5 Warren Buffett Stocks That Can Help You Crush Historically High Inflation

When investing legend Warren Buffett buys or sells stock, Wall Street and investors are inclined to pay attention. Since taking over as CEO of conglomerate Berkshire Hathaway (BRK.A -0.53%)(BRK.B -0.73%) in 1965, he’s created more than $590 billion in value for his shareholders and led his company’s Class A shares (BRK.A) to an annualized return of 20.1% (through Dec. 31, 2021). That’s nearly double the 10.2% annualized total return, including dividends, for the benchmark S&P500 over the same time frame.

The Oracle of Omaha’s long-term success is built on a broad foundation. It’s a function of having a narrow research focus, collecting copious amount of passive income, favoring cyclical businesses, and holding his investments for years, if not decades.

But what you might not realize is that portions of Buffett’s portfolio are built to thrive in historically high-inflation environments. The following five Warren Buffett stocks are well-positioned to help you crush high inflation.

A jubilant Warren Buffett at his company's annual shareholder meeting.

Berkshire Hathaway CEO Warren Buffett. Image source: The Motley Fool.

Visa and Mastercard

The first two longtime Berkshire Hathaway holdings that can help you put high inflation in its place are payment processors Visa (V -0.29%) and MasterCard (MY -0.39%). The reason I’ve chosen to lump these two companies together is because their operating models and catalysts are effectively identical.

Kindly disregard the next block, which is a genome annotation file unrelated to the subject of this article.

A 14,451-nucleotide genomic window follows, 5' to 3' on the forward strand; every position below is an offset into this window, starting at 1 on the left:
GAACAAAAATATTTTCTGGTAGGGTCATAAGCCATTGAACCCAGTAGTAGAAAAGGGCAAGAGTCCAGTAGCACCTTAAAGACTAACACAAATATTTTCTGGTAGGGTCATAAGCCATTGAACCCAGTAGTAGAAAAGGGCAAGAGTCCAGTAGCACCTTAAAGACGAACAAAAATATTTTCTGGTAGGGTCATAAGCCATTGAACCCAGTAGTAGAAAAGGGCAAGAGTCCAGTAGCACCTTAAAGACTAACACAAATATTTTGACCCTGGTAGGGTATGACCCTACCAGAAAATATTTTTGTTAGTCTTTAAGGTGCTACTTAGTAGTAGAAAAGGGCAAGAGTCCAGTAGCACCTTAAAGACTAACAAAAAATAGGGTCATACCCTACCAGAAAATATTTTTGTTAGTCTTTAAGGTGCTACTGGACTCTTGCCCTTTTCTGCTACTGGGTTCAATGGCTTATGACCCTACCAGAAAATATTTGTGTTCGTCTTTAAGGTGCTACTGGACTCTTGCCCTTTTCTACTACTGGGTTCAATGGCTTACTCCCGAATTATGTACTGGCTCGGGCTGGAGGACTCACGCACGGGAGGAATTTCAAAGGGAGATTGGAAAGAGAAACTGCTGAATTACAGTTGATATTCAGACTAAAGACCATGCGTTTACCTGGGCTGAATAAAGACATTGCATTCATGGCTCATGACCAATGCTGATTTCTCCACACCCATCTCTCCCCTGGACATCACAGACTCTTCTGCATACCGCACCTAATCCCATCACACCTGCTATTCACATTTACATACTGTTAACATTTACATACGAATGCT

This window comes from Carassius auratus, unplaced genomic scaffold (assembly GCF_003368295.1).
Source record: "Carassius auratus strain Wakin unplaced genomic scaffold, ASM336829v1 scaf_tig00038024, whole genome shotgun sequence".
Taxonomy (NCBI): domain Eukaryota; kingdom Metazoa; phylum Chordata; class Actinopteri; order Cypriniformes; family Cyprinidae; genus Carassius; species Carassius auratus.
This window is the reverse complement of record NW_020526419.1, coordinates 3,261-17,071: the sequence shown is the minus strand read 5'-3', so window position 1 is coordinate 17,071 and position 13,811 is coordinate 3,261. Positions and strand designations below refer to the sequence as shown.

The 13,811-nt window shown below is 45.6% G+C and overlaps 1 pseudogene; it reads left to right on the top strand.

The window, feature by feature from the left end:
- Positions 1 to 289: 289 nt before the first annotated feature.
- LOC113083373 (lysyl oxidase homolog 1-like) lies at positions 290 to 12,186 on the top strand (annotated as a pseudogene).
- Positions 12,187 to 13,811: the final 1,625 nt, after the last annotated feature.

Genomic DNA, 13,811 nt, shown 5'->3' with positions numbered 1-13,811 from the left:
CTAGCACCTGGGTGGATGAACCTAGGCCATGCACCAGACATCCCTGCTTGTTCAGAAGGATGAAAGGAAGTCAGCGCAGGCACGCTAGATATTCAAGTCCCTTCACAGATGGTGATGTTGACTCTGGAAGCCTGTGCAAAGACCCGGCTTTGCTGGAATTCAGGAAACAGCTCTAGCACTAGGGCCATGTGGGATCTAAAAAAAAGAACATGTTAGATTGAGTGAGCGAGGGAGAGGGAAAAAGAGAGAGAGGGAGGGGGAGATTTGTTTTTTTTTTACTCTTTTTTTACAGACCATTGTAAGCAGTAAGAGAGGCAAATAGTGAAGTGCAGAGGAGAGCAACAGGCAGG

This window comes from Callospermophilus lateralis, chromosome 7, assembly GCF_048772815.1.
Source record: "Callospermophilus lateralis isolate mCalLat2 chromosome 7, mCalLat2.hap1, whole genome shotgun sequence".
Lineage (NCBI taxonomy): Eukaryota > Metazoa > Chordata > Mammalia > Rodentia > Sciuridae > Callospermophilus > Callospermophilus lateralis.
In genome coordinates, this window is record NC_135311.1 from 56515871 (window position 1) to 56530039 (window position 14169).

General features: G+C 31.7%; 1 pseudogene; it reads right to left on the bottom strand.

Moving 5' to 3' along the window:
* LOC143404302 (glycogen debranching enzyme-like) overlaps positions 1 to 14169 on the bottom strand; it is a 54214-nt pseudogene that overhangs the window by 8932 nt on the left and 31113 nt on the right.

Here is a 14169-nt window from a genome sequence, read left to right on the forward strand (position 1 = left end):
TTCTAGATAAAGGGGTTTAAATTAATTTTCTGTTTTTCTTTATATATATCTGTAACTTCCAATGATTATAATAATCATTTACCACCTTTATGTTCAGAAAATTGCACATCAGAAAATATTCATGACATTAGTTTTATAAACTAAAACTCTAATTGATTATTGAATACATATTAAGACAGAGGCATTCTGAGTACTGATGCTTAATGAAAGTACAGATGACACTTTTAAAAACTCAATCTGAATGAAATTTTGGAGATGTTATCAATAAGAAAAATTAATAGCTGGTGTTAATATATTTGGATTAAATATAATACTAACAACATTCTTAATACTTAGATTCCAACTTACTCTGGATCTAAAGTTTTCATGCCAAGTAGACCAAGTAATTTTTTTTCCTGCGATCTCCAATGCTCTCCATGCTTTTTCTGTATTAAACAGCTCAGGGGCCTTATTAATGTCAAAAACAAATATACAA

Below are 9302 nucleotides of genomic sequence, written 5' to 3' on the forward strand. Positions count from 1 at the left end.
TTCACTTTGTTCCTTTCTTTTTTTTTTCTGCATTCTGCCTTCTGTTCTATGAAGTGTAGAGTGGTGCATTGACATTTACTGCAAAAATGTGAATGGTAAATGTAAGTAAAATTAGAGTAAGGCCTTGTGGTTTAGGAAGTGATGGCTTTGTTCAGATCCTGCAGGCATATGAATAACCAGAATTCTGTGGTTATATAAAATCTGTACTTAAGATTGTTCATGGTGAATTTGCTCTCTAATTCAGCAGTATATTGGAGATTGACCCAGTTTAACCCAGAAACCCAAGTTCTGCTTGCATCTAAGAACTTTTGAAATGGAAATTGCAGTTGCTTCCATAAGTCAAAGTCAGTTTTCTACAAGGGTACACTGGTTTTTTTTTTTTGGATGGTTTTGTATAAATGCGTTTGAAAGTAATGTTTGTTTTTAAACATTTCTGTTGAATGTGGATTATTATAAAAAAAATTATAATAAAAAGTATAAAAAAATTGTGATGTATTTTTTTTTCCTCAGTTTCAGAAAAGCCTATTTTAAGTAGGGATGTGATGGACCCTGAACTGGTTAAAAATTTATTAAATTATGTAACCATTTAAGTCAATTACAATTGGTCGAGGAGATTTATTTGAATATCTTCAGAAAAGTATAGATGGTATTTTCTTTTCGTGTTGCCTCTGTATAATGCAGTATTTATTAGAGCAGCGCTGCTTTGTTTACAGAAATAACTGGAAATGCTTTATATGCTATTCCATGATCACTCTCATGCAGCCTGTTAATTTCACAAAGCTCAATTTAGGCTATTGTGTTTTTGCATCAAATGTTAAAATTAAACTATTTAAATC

Whereas retailers are feeling the pain of higher inflation, Visa and Mastercard are benefiting from consumers and businesses being coerced to spend more to buy the same amount of goods and services. Because Visa’s and Mastercard’s fees are based on total spending, inflation tends to drive up the amount of revenue both companies are bringing in.

Investors should also note that Visa and Mastercard are cyclical businesses. While they do contend with weaker spending during recessions, periods of economic expansion last considerably longer than recessions. Over time, both companies are able to take advantage of the natural expansion of the US and global economy.

To add to the above point, neither Visa nor Mastercard act as lenders. Though they wouldn’t have any issue generating interest income as lenders, doing so would expose them to potential loan delinquencies and charge-offs during recessions. By strictly sticking to payment processing, Visa and Mastercard have de-risked their respective operating models and positioned themselves to rebound faster than most financial stocks following an economic downturn.

Chevron

Another Warren Buffett stock that can help investors trounce soaring inflation is integrated oil and gas giant Chevron (CLC -4.35%). Chevron ended last week as Berkshire Hathaway’s fourth largest holding ($23.6 billion).

Chevron is set to benefit immensely from multidecade highs in crude oil and natural gas. These two commodities have played a big role in pushing the trailing-12-month inflation rate in the US to 8.6%, as of May 2022. Reduced drilling and infrastructure investments by energy companies during the pandemic, along with Russia’s invasion of Ukraine, have disrupted domestic and global supply chains and left no easy fix. If prices remain elevated, Chevron’s upstream operations shouldn’t have any issue raking in profits.